The nose of the tarpon thudded into the stern of the boat, and it moved off; Jack wanted to gaff it. "I'll tell you when I'm ready, Bush. I'm going to put him right there at the side. I'll tell you right where he'll be. Don't try to do anything unless he's ready." He yelled to Billy Grace in the other boat, where Trainor was clicking off pictures. "Get closer, Billy, bring it closer so he can get this. I'll lead him right up now"—Jack had the gaff poised—"don't scare him, don't scare him. All right, c'mon up, Billy, dammit. All right," and the gaff was home. They hoisted the fish up in the air. "Ninety-five pounds," said Brothers. It had taken 35 minutes. "The guide's dream," said Jack Brothers. "All you do is pole the boat and gaff the fish when he says gaff it."

"Here, look at this," said Ted, displaying the broken head of the red-and-yellow bucktail lure that he took from the fish's mouth. "Isn't that something? He split it in half." They lowered the stricken tarpon into the water, and Jack began to work it around, washing water through the gills, and gradually it began to revive. "He's going to make it," said Ted. "He's all right, he'll make it. He'll make it unless some shark comes along and bites his tail.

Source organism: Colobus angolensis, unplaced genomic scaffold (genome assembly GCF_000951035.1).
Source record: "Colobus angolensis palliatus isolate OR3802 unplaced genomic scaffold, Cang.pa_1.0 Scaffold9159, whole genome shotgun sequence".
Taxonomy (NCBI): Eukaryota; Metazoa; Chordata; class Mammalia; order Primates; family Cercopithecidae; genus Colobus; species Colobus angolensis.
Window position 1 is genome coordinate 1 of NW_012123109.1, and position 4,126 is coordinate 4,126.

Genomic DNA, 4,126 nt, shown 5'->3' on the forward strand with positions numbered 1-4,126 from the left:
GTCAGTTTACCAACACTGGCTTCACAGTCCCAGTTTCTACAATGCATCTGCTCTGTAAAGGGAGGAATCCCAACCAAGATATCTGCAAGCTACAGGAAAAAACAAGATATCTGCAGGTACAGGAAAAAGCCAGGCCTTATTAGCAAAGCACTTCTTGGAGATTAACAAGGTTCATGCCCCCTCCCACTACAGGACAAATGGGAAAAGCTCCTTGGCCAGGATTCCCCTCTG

"All right," he said. "Lunchtime."

The Kid's house is easy to find once you have found it the first time, which we had the day before. There are a couple of faded signs, one tacked to a telephone pole, that mark the intersection—Madero and List roads—near his home, but they are not to be taken seriously. If you ask a native where Ted Williams lives he will tell you by landmarks instead of street names. He has five acres. The two-story, two-bedroom white stucco house is backed up to a small lagoon, where he has a concrete dock. Coconut trees hang over the water. One day when I was there he was sitting with a friend watching out the rear window through binoculars as a white crane dived for fish in the lagoon; he marveled at the skill with which the bird made its kill.

The front of the house is camouflaged by a grove of rubber trees and gumbo-limbos and lignum vitaes and sea grapes, all tucked in by a high chain link fence, with a no-trespassing sign for emphasis and a burglar alarm for protection. Separated from the main house is a small shed where he keeps his large supply of fishing equipment and tools and where he devotes hours to tinkering around and making lures. He holds one up, fresh off the workbench: "Now that is a well-tied fly."